‘You do what you can do to protect everybody’: Parents explain decision to vaccinate their kids


FORT WAYNE, (Ind.) — Hoosiers 12 and up are now eligible to get the Pfizer COVID-19 vaccine.

According to the New York Times, Indiana is currently ranked No. 46 in the nation for those whose residents have received at least one dosage of the coronavirus vaccine. The state is 45th for fully vaccinated residents. The study includes states, territories, federal agencies and three countries that have special agreements with the United States.

More than 2.2 million Hoosiers are fully vaccinated, according to the state Department of Health.

Now that the Food and Drug Administration approved the Pfizer shot for children as young as 12, WANE 15 wanted to know what parents in our area planned to do.

We posted this our Facebook page:

One viewer commented: “No thank you for my kids and myself. All 4 of us has already had COVID so no reason to get the shot.”

Many said they were excited to get the vaccine, though.

Brandon Hall is a father of four, and two of his children are now eligible for the vaccine. He has a 15-year-old and 12-year-old who will soon schedule their vaccine appointment.

He told WANE 15’s Briana Brownlee that his family has been careful throughout the pandemic, which was a way for them to show love for their neighbor. He said getting vaccinated was their way of doing their part to help the world get back to normal.

“It will help slow the spread of the virus, get things a little back to normal,” said Hall. “It will also help them get back to normal at school, maybe they won’t have to wear masks in the fall, maybe they will be able to have more activities and more field trips can be taken.”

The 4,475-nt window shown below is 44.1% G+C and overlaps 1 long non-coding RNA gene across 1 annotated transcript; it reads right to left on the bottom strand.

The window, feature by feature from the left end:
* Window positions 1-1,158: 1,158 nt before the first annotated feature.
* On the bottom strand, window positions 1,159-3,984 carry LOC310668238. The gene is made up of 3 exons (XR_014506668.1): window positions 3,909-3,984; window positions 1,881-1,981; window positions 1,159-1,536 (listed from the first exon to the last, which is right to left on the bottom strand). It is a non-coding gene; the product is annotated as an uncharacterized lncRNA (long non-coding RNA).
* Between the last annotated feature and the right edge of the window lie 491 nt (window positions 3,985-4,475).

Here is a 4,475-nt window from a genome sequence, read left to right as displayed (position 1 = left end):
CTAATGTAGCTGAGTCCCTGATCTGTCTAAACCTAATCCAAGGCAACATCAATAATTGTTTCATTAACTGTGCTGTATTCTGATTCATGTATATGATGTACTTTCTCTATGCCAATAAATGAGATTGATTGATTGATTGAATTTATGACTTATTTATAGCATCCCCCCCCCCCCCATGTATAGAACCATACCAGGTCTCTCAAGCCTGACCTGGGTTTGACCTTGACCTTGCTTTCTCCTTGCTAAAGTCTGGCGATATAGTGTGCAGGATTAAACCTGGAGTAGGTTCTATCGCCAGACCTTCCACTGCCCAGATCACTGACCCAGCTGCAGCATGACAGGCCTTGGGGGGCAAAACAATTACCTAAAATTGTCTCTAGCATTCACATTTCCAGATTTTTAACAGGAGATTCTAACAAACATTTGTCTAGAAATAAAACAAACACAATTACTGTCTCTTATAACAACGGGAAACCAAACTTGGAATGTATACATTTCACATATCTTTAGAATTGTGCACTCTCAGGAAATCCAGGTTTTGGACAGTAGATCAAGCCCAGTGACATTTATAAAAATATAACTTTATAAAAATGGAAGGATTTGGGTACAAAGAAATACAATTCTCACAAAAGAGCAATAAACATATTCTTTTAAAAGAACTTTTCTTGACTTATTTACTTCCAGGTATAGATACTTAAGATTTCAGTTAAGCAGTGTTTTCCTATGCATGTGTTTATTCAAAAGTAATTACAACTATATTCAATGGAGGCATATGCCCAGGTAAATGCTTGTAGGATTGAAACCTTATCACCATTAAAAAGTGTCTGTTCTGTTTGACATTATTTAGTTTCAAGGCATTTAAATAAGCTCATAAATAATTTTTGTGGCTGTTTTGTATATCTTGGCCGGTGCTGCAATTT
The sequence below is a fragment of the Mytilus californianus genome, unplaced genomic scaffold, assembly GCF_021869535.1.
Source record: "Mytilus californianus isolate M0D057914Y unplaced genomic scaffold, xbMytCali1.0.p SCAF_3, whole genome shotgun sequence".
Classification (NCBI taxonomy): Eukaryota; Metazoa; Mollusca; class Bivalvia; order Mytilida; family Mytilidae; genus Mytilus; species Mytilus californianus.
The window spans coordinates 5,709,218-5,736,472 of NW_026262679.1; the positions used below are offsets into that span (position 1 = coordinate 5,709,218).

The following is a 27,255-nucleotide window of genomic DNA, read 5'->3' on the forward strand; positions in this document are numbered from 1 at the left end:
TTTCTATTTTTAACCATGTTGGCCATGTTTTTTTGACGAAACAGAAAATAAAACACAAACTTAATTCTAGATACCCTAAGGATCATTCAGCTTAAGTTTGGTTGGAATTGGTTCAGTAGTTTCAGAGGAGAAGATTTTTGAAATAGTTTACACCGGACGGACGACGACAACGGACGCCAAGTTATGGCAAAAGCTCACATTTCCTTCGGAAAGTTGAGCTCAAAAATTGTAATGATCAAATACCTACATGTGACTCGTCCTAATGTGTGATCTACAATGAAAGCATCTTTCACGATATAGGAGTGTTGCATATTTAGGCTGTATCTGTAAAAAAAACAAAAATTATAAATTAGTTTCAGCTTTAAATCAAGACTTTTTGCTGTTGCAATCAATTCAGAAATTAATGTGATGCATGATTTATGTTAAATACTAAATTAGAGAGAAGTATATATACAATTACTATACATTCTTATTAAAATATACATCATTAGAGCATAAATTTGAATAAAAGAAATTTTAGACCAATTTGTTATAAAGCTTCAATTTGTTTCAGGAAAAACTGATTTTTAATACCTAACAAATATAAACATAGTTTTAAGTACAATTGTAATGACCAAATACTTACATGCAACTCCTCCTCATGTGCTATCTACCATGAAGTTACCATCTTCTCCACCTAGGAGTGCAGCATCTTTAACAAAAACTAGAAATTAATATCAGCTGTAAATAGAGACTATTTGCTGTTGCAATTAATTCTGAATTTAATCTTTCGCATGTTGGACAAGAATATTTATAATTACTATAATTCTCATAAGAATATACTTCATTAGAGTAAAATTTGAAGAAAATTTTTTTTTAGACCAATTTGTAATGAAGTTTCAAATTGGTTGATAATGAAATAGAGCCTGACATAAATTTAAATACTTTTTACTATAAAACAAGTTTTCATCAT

Hall’s 12-year-old daughter, Makenna, said she was both nervous and excited to get her shots.

“I hope once people get their vaccine we can go back to school and not have to wear masks,” said Makenna. “It was weird because we are a hybrid, where we are on zoom and in person. It’s just a lot different, it’s hard to contact my teachers if I needed them.”

The pandemic hit the family closed to home after Hall’s father-in-law tested positive for the virus and was in the hospital on a ventilator.

“He came close to not making it,” Hall said. “Thankfully he is safe now but just having that experience of watching family members suffer and people that we know just felt like this is the best thing to do to keep ourselves safe and to help our neighbors and our community.”

Tammy Collier is a mother of three. Her 13-year-old and 15-year-old both attend schools in northwest Allen County. She said she felt it was a gamble to send them to school with only a mask as protection, but now that their appointments are booked, she is more comfortable.

Collier said they also decided to get vaccinated to protect elderly family members.

“Their grandmother has no spleen so she has no immunities and they know they need to protect her,” said Collier. “My parents are older, and they haven’t seen them in a year-and-a-half. That’s really hard, so you do what you can do to protect everybody.”

Have you made a decision on whether or not to vaccinate your children? Head to our Facebook page to comment.

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